Firm applies for demolition eligibility for Saucy Noodle building in Bonnie Brae

The Saucy Noodle is one of four tenants in the building. (Thomas Gounley)

The Bonnie Brae Tavern building isn’t the only structure facing possible demolition along the retail strip.

The Robert L. Naiman Co., a Denver-based retail estate firm, has applied to the city for a certificate of demolition eligibility for the building at 715-731 S. University Blvd., home to restaurant The Saucy Noodle and three other tenants.

The designation, previously known as a certificate of non-historic, would make it easier to demolish the structure within five years.

The Saucy Noodle — an Italian restaurant whose signage proclaims “If you don’t like garlic, go home” — said on its Facebook page Monday that it learned of the application when the city posted a notice on its window.

“We have had no communication from our landlord regarding this notice and we are extremely saddened by this on all levels,” the restaurant said. “We have been tenants here for 55 years. We deserved to be notified, to let our staff know at least, they deserved better.”

The restaurant said its current lease expires at the end of this year. Other tenants in the single-story building are restaurant Grillin’ Wings & Things, This Village Development Therapies and Bonnie Brae Cleaners.

The Naiman Co., which didn’t respond to a request for comment, doesn’t own the structure, but companies sometimes request the designation for structures that they are under contract to purchase.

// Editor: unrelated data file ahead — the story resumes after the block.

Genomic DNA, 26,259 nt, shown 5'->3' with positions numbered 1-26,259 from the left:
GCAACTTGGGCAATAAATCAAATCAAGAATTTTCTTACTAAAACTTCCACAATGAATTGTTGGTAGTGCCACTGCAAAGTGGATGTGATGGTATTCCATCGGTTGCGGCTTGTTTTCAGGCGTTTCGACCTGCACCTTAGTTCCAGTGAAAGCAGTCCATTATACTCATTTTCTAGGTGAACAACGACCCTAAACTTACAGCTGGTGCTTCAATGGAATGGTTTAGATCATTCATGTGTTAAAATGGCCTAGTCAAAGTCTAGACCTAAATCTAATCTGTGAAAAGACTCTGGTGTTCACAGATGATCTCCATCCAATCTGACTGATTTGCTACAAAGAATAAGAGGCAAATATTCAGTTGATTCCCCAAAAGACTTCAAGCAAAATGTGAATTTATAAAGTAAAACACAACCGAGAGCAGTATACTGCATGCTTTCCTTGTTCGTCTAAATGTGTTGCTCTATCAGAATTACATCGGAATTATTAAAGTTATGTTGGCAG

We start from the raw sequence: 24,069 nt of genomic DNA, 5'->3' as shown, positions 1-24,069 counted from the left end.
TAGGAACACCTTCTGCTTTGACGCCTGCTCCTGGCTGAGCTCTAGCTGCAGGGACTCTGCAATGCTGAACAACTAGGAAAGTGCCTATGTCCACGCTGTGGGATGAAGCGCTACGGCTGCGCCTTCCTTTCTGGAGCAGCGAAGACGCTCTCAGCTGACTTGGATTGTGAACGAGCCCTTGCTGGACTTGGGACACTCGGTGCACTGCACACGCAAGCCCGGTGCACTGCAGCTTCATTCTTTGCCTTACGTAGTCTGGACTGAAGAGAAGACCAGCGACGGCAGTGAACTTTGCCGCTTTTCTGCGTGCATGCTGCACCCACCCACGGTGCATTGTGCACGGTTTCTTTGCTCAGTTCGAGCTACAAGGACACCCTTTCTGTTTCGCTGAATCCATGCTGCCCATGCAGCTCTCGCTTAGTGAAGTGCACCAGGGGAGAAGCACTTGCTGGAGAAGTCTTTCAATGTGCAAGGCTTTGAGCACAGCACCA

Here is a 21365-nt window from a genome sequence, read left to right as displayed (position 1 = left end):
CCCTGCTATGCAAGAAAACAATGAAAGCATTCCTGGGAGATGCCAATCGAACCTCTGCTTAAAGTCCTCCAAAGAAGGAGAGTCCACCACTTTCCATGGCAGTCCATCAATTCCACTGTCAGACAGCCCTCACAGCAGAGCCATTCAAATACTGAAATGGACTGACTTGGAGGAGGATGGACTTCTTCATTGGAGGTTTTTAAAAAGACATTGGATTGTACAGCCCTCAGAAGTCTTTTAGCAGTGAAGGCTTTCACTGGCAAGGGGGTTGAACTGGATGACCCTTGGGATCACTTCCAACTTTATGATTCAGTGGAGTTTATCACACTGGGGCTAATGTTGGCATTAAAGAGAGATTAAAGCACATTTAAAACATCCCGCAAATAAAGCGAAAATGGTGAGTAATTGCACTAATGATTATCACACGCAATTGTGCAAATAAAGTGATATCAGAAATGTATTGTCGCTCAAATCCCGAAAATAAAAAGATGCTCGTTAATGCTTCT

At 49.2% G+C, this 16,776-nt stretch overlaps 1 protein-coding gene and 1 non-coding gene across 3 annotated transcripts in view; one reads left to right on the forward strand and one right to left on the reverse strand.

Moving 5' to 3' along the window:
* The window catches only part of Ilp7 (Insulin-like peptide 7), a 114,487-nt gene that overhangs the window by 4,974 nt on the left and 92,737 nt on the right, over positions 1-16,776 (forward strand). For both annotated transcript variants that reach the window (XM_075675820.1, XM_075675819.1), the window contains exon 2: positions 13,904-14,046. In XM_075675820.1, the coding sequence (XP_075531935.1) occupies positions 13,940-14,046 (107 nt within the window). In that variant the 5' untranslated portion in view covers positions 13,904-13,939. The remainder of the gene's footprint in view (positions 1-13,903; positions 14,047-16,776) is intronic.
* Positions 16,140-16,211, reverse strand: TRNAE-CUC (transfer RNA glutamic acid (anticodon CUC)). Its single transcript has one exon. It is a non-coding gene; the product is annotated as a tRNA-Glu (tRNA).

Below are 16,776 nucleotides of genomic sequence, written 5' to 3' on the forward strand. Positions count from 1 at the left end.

The building is owned by Bonnie Brae Retail LLC, records show. Harry Sterling signed the application on behalf of the entity. He did not respond to a request for comment.

The city has determined that the structure, estimated to date to 1951, has the potential for historic designation, citing several factors in a report.

The city’s finding kicks off a three-week window for members of the public to express interest in having the city designate the building a landmark, which would effectively prevent demolition. If no one expresses interest, the city will issue the certificate.

Typically, several structures within the city are going through this process at any given time. The Bonnie Brae Tavern building, across the street at 740 S. University Blvd., was issued the certificate last year, and is under contract to be sold to a developer who has proposed a three-story building with ground-floor retail and condos above. In that case, however, the family that owns the restaurant also owns the building.

The Naiman Co. also owns a 12-story office building along the 16th Street Mall, where a conversion into a hotel has been proposed.

Other recent changes in Bonnie Brae include new owners for Bonnie Brae Liquor and the December sale of the Ink Coffee building.

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